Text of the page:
Samsung Galaxy S III: 8 Key Features and Facts
Less than a year ago, in September 2011, Samsung launched its Galaxy S II smartphone. Then a few months later in January, it released the popular Galaxy Nexus handheld, followed by the half-phone, half-tablet Note device. In other words, Samsung has been busy.
Now the phone is launched in the United States on multiple carriers. Here are eight notable things about Samsung's Galaxy S III that set it apart from comparable handsets.
Samsung Galaxy S III is All About Sharing
During the Galaxy S III launch event, Samsung made it very clear that the new device is meant to ease and enhance the smartphone-based sharing process. Whether it is images, video, presentations or documents, the Galaxy S III is designed to remove the modern day "hiccups" associated with quickly and easily sharing digital files.
Specifically, Galaxy S III users can employ the device's S Beam and Android Beam technologies to tap two Galaxy S III devices together and instantly share photos, videos, documents and more using Wi-Fi Direct and Near Field Communications (NFC) technologies. You don't need a cellular or Wi-Fi network.
The feature only works with S Beam/Android Beam-compatible phones, though, so you can't just tap your device against any phone to share media. S Beam is certainly a valuable feature if you have friends or family with compatible devices. And it could help motivate people who want to quickly share content with their friends who already have Galaxy S III devices to buy the handheld.
The "Share Shot" feature lets you quickly create lists of people to whom you want to send a set of images; so you could, for example, take pictures during a camping trip and then easily distribute the entire set to everyone who camped out. The "Buddy Photo Share" feature makes it simple to tag people in photos. The feature recognizes faces, and then lets you add a tag that you can type manually or pull in from your device contacts and then share the image.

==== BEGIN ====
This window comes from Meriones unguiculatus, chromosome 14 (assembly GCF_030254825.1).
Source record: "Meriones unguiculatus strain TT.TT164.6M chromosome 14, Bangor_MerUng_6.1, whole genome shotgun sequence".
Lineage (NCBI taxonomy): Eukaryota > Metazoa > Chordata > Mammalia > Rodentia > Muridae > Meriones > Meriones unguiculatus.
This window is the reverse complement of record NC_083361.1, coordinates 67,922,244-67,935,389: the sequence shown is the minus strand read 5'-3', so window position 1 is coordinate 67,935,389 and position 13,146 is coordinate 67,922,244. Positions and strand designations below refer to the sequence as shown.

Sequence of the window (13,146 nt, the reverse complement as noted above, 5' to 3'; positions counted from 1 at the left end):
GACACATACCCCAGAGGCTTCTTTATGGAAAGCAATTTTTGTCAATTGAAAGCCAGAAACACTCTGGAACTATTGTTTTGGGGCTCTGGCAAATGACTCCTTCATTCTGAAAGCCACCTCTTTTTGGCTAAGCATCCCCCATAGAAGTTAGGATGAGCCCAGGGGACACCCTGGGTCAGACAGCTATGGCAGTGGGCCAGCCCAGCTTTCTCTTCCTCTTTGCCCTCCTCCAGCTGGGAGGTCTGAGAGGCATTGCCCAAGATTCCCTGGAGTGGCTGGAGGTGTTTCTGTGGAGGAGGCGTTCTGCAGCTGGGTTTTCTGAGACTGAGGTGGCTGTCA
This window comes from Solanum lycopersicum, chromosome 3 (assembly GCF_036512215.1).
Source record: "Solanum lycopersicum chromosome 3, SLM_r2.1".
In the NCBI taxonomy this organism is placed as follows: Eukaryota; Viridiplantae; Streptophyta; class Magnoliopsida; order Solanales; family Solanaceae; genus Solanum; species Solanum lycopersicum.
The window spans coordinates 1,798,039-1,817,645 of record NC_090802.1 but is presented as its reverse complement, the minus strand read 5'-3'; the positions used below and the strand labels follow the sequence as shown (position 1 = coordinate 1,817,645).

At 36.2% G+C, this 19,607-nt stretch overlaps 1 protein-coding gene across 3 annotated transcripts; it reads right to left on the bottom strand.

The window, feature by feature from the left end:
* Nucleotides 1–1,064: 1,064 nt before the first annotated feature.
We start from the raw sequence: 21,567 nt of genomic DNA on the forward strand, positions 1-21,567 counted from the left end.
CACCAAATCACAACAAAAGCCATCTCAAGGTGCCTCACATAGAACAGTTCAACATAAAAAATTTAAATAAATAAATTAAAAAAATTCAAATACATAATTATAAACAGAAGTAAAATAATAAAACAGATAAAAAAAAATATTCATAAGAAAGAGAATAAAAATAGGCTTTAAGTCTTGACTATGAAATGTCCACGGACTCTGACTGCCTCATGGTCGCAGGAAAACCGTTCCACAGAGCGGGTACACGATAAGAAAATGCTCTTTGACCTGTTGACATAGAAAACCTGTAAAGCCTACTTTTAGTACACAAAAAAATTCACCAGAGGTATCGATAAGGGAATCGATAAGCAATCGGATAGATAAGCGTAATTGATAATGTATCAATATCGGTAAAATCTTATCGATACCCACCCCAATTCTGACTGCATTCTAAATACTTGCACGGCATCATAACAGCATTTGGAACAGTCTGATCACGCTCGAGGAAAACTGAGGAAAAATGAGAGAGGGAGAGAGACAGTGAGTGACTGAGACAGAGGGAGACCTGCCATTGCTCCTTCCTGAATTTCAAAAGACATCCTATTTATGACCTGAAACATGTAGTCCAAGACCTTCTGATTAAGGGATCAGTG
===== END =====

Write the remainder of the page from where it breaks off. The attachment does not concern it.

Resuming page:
The Galaxy S III's "All Share Play" feature makes it easy to share and access files on other devices, such as your tablet or PC. And "All Share Group Cast" let you share files and collaborate with others on the same Wi-Fi networks.
Many mobile platforms offer similar sharing functionalities, but Samsung is taking a unique approach with the Galaxy S III.
Samsung Galaxy S III Runs Android 4.0, Ice Cream Sandwich (ICS)
Like its older sibling the Galaxy Nexus, the Galaxy S III runs Google's latest mobile OS software, Android 4.0 Ice Cream Sandwich (ICS). Many in-market Android devices are currently being upgraded to ICS, or they will be soon, but the Galaxy S III is one of the few that is already there. (Read more about Android 4.0 and the enterprise in "Android Ice Cream Sandwich: Best New Features for Business." And find out how to get ICS on your Android phone, even if your wireless carrier hasn't release a software update yet.)
Notable Galaxy S III Features and Specs
The Samsung Galaxy S III is expected to become available in the coming weeks on five U.S. wireless carriers, including AT&T, Sprint, T-Mobile, U.S. Cellular and Verizon Wireless.
The AT&T, Sprint, U.S. Cellular and Verizon devices all support LTE; the T-Mobile version supports HSPA+/HSPA/EDGE networks. Official pricing details are not yet available.
The device is quite large at 5.38 inches x 2.78 inches, but its 0.34-inch thinness helps make up for the big size. It also weighs only 4.7 ounces. The handheld has a 1280 x 720, 4.8-inch Super HD AMOLED display.
The Galaxy S III also has a 1.5GHz, dual-core Qualcomm processor. And it packs 16GB of built-in storage with support for microSD cards up to 64GB.
You can find more official details on the Galaxy S III on Samsung's website.
Next: Digital Camera, the Samsung Marketing Push, and Galaxy S III "TecTiles"
Samsung Galaxy S III Digital Camera
The Galaxy S III's 8 megapixel camera with auto focus has some unique features, including a number of shooting modes to help you get the best images possible in specific environments. Modes include Single shot, meant for everyday single images; Burst Shot, which lets you quickly snap up to 20 photos in a row, at a rate of roughly 3 photos per second, to capture action sequences; HDR (High Dynamic Range) mode, meant to capture images with lots of depth, shadows and different levels of light; Panorama mode to capture wide-angle panoramas; and Buddy Share, as mentioned in the previous section.
The Galaxy S III camera also offers a set of "Scene Modes" to adjust color, white balance, exposure and more, and give you more control over your images.